How to increase your handmade product conversion rate

You have lots of visitors to your online handmade store, but they aren't buying! This guide gives you some tips on how to improve your visitor to customer ratio.

Once you have your handmade marketing strategy working, you can now focus on your next problem: getting your visitors to turn into bona-fide customers that make you sales!

A key way to measure your success at this is to measure your Conversion Rate - this directly measures the rate at which your visitors become customers and is calculated using the formula below:

(Number of Sales / Unique Visitors) = Conversion Rate

Example: Sally has 400 views for her Etsy Store in a month. She makes 20 sales in the same month. Her conversion rate is: 20 / 400 = 0.05%

So, first step is to find out what your total visitor numbers were for the last month. If you have your own store, make sure you are tracking visitors to your pages. This normally means using something that measures “hits” to your pages - this can be something as simple as a hit counter, or can be a full analytics tool such as Google Analytics. If you use a fully hosted store such as Etsy, you can find your views by looking at your Shop Stats page (Your Shop > Shop Stats)

Next, tally your sales for the exact same period. Using online craft bookkeeping software such as Craftybase can be really useful to quickly locate your sales figures in a particular period.

Tally your figures together to get your conversion rate - this is your baseline. If you have the data, generate your conversion rates for at least the last 3 months - the more data you have the better, as you will find there will be seasonal variance with your conversion rate. This is now the figure you have to focus on improving.

Using a conversion rate rather than purely using your visitor numbers to guide you in your marketing efforts will mean that you will be more focussed on getting good quality traffic to your store, rather than any traffic at all. Your goal is to increase your conversion rate, which either means decreasing your overall visitor numbers or increasing your sales. Obviously, it’s makes more immediate sense to focus on increasing your sales, but if you are spending money on your advertising efforts you should look at temporarily decreasing your spend, or trying new avenues of attracting visitors until your conversion rate increases.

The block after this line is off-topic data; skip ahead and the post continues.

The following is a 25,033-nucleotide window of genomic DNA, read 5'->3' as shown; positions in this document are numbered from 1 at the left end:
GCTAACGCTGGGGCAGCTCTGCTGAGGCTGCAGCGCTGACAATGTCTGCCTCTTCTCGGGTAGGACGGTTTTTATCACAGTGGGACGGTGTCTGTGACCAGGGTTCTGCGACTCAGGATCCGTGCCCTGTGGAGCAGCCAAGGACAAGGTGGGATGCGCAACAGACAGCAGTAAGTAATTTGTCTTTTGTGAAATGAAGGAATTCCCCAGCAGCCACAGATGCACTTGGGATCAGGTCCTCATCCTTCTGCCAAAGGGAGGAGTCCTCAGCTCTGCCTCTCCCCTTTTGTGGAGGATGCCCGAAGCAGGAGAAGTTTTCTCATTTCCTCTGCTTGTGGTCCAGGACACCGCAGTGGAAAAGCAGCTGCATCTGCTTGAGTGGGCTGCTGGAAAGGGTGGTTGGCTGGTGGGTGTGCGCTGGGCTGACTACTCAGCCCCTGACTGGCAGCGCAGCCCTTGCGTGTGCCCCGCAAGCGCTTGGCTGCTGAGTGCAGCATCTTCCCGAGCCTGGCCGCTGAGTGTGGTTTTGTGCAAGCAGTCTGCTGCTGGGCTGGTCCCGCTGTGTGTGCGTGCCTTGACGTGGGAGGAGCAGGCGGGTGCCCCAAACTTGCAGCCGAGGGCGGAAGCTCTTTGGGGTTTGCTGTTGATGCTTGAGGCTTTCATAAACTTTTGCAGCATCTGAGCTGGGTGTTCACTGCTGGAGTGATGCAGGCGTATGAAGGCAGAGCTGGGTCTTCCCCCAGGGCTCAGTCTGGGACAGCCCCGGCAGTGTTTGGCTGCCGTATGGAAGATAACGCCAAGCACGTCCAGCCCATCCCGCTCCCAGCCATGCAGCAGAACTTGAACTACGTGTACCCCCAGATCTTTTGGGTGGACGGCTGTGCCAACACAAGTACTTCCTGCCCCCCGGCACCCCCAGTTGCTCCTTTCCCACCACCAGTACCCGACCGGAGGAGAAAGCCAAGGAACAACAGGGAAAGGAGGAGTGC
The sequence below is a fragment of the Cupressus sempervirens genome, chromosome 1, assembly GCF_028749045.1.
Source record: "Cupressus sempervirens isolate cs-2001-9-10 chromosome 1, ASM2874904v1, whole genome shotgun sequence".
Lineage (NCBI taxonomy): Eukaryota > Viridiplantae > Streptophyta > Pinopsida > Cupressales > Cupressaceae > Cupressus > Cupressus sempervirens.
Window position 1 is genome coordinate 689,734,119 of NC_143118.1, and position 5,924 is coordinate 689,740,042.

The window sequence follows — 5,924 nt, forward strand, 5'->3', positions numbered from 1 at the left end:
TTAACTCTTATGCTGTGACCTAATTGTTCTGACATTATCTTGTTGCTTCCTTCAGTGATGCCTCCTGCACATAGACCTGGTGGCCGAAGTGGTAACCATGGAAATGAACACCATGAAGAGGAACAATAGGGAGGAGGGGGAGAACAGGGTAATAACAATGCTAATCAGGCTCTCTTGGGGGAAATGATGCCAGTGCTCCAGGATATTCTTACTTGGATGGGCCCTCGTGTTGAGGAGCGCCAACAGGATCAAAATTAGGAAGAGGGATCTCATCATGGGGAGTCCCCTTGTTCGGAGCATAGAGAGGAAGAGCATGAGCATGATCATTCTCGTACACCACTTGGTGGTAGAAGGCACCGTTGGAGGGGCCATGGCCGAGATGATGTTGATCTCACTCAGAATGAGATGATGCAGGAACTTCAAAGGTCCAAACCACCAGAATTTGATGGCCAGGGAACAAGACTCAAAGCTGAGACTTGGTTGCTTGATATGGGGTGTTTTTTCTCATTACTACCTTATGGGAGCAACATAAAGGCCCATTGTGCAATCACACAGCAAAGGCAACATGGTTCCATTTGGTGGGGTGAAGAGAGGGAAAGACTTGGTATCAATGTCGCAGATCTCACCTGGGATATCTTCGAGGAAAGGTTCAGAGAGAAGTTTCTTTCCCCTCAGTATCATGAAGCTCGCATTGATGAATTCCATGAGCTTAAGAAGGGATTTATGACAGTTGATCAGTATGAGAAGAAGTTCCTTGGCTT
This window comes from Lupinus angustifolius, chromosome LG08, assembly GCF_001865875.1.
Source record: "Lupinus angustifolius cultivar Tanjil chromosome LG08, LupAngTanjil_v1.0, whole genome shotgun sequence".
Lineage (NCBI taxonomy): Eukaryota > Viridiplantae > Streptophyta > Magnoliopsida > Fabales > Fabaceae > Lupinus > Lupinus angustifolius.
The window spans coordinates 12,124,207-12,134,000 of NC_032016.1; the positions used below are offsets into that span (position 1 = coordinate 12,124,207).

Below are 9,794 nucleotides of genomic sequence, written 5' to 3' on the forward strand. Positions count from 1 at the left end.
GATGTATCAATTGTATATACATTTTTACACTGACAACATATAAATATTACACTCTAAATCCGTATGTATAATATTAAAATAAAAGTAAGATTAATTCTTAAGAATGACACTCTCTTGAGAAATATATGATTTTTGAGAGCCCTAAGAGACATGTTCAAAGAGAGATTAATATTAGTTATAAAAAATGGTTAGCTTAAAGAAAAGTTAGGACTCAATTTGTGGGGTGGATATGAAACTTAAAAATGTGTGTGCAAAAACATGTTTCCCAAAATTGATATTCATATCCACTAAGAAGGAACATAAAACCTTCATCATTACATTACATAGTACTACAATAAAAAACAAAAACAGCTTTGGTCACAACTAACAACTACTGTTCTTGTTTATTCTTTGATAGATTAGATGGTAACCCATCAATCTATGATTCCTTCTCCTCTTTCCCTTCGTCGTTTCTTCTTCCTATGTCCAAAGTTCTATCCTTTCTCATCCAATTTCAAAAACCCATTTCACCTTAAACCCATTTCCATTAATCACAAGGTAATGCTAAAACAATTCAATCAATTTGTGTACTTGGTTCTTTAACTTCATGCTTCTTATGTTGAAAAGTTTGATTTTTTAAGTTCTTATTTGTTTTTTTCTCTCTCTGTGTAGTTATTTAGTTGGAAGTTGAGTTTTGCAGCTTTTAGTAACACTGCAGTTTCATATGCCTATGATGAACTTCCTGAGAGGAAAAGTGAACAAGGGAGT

A couple of tips to get you going with thinking in this new way:

Think niche!

Don’t make the mistake of thinking that blanket coverage advertising is best - try to visualise the people you are trying to target with each campaign. If you aren’t targeting them directly, then this might not be the best way of advertising to them. You need to make sure that your marketing isn’t sending lots of people to your shop that have no intention of buying your product. Facebook ads is a great example of niche advertising as you can narrow your audience to very specific criteria.

Aim for repeat customers

Focussing on your existing customer base makes your job of converting easier as you know they have converted to a customer in the past and are already interested in your products. Use newsletters with special limited edition products, small discounts to entice and seasonal specials to drive them back into spending more at your shop. Offering send-to-a-friend discounts is another great way of widening your customer base.

Walk in the customer’s shoes

Take a wander through your shop as though you are a potential customer. Are your photos eye-catching and do they show off your product in a great way, or are they dull? Look at your titles and descriptions: do they give you enough confidence in the product to make the leap into adding it to your basket? Minor tweaks to wording and presentation can have a major impact on your customer rate - always keep reviewing and improving your listings and you’ll start to see an improvement in your conversion rate.

The key to this strategy is to keep watching your conversion rate and making tweaks. Try to document your changes so that when it does increase, you have some idea what might have caused it - this way you can repeat and increase your efforts in this area. Likewise if you find your rate decreases, you will know what you shouldn’t be doing so you can avoid this in the future. Above all, this strategy requires patience so ensure you give it a try for at least a couple of months - don’t give up if you don’t see improvements instantly!

Nicole Pascoe Nicole Pascoe - Profile

Written by Nicole Pascoe

Nicole is the co-founder of Craftybase, an inventory and bookkeeping software product designed specifically for handmade sellers. She has been working with, and writing articles for, Etsy sellers for the last 12 years. Her passion is to help handmade sellers to become more successful with their online endeavors by empowering them with the knowledge they need to take their business to the next level.